One of the most innovative neuroscientists at work today investigates the neural basis of our bias towards optimism.
Psychologists have long been aware that most people tend to maintain an irrationally positive outlook on life. In fact, optimism may be crucial to our existence. Tali Sharot's original cognitive research demonstrates in surprising ways the biological basis for optimism. In this fascinating exploration, she takes an in-depth, clarifying look at how the brain generates hope and what happens when it fails; how the brains of optimists and pessimists differ; why we are terrible at predicting what will make us happy; how anticipation and dread affect us; and how our optimistic illusions affect our financial, professional, and emotional decisions.
With its cutting-edge science and its wide-ranging and accessible narrative, The Optimism Bias provides us with startling new insight into how the workings of the brain create our hopes and dreams.
Tali Sharot's research on optimism, memory and emotion has been featured in Time, New Scientist, The New York Times and more. She has a Ph.D. in psychology and neuroscience from New York University and is currently a research fellow at the Wellcome Trust Centre for Neuroimaging at University College London.
Lucid, engaging and cutting-edge... a must-read for anyone interested in imagining the future. - David Eagleman, Neuroscientist and bestselling author of Sum and Incognito.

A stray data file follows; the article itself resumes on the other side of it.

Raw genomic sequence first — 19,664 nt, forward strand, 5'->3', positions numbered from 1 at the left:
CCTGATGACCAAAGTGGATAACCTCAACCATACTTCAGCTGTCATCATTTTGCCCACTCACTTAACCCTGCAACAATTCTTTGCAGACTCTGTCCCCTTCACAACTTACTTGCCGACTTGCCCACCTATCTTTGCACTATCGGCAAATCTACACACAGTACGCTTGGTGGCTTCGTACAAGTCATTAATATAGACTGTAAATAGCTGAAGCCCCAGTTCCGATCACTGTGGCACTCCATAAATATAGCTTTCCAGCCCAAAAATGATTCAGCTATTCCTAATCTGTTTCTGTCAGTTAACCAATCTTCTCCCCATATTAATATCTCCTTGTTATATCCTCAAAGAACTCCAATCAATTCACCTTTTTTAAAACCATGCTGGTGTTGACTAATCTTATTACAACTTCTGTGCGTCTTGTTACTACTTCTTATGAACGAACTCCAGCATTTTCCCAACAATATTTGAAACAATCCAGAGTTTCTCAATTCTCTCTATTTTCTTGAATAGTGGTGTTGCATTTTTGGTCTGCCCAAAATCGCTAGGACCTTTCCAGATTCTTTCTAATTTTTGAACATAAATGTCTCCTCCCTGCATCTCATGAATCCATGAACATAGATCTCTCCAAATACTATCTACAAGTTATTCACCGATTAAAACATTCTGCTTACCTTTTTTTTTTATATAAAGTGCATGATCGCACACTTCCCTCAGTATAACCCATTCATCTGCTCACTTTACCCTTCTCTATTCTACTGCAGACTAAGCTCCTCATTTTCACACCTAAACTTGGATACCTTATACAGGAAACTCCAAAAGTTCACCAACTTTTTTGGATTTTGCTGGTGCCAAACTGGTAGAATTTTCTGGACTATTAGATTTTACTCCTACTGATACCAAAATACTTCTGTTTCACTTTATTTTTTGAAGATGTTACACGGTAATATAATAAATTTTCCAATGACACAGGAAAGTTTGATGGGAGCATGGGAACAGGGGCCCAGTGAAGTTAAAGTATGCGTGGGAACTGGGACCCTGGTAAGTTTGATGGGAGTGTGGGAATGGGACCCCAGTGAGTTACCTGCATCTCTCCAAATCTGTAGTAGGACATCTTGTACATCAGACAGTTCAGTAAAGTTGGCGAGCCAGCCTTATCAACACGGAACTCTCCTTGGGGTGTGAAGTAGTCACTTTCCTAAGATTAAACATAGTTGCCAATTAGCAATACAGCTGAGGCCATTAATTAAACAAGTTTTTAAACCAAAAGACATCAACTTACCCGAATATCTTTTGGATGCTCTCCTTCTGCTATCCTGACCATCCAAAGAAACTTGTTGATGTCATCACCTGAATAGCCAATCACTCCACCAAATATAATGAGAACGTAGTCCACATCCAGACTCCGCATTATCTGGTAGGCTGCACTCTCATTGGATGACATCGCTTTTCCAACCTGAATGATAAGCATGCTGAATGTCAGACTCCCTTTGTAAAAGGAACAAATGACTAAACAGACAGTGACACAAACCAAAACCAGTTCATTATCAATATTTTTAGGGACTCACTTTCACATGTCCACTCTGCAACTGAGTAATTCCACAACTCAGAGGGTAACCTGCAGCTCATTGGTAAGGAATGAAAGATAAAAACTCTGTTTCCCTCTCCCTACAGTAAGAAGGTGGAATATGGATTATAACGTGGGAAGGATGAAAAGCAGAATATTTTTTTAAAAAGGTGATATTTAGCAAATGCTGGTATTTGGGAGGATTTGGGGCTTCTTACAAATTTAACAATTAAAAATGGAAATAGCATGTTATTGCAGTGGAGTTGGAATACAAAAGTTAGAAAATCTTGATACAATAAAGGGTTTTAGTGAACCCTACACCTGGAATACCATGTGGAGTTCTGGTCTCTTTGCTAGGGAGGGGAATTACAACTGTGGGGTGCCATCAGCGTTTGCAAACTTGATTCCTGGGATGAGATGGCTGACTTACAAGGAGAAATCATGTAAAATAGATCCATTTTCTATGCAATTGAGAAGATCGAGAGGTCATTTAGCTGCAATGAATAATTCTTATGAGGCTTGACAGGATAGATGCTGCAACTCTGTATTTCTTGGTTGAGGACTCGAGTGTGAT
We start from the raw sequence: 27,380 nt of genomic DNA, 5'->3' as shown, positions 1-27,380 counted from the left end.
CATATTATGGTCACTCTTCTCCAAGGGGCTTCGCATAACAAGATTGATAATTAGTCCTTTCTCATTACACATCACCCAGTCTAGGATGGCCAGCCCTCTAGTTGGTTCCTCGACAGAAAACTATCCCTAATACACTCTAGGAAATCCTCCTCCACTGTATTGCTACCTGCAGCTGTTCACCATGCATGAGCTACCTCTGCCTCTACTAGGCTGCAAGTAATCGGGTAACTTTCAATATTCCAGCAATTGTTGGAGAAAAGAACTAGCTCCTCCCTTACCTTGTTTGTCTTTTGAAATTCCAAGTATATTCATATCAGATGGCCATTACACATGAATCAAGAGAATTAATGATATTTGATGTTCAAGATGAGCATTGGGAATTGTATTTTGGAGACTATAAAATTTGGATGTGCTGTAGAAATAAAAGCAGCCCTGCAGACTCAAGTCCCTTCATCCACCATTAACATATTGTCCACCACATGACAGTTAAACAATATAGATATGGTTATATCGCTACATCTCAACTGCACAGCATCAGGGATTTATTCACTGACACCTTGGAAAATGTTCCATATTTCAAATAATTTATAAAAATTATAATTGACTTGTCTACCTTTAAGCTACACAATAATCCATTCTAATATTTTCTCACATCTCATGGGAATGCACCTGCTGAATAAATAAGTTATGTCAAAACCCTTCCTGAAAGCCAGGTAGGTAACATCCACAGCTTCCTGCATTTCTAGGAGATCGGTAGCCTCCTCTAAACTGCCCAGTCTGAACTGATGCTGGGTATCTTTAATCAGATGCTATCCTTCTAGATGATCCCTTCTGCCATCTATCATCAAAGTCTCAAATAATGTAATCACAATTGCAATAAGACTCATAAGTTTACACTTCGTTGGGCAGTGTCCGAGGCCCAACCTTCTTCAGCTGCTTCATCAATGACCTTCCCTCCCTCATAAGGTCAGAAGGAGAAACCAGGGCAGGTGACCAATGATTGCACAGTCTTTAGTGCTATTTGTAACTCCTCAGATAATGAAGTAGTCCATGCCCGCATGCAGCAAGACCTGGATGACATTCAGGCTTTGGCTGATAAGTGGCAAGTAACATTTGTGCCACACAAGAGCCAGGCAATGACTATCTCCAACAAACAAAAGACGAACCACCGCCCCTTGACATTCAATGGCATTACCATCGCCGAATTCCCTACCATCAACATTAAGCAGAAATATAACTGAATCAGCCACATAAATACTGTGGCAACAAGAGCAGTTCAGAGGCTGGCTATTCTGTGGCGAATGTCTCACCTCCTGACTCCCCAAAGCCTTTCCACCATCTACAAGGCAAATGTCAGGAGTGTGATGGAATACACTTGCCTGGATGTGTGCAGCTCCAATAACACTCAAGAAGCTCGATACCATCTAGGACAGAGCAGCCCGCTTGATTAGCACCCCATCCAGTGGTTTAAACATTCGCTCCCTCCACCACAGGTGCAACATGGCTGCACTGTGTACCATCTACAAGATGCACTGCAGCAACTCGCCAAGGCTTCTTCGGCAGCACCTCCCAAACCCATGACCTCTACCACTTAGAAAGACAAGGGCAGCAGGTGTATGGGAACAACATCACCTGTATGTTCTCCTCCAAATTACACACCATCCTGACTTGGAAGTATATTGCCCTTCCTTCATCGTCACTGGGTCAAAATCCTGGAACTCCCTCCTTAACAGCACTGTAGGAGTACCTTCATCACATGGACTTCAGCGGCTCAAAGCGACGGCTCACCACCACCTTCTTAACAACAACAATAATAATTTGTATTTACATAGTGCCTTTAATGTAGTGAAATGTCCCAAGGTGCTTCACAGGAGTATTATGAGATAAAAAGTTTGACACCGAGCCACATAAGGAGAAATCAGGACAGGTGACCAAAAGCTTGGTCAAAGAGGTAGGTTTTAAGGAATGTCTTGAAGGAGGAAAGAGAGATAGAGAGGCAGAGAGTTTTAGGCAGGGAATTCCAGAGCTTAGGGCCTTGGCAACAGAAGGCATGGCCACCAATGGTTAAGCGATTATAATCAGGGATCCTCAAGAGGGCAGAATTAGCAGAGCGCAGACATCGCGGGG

An intelligent written look into why most people take an optimistic view on life...stimulating discussion...in easily understood language...fascinating trip into why we prefer to remain hopeful about our future and ourselves. — New York Journal of Books
Very enjoyable, highly original and packed with eye-opening insight, this is a beautifully written book that really brings psychology alive. - Simon Baron-Cohen, Cambridge University Professor and author of Zero Degrees of Empathy and The Science of Evil.
If you read her story, you'll get a much better grip on how we function in it. I'm optimistic about that. — TIME
Her fascinating book offers compelling evidence for the neural basis of optimism and what it all means. — Scientific American Book Club
Lively, conversational...A well-told, heartening report from neuroscience's front lines. — Kirkus
A book I'd suggest to anyone. — Forbes
Read it and cheer. It's important to your longevity. — Examiner
Most readers will turn to the last page not only buoyed by hope but also aware of the sources and benefits of that hope. — Booklist
What a treat. A charming, engaging and accessible book written by a scientist who knows how to tell a story. - Richard Thaler, author of Nudge
Engaging....Sharot studies optimisim as the neural level and knows her subject well. — The Psychiatrist
Fascinating... Even if you're a dedicated cynic, you might be surprised to learn that your brain is wearing rose-colored glasses, whether you like it or not. - NPR
An insightful, Oliver Sacks-y first book. - The Village Voice
Once I started reading The Optimism Bias, I could not put it down. - Positive Psychology News Daily
A fascinating yet accessible exploration of how and why our brains construct a positive outlook on life. - BrainPickings.org
Fascinating and fun to read... Provides lucid accounts of [Sharot's] often ingenious experiments. - BBC Focus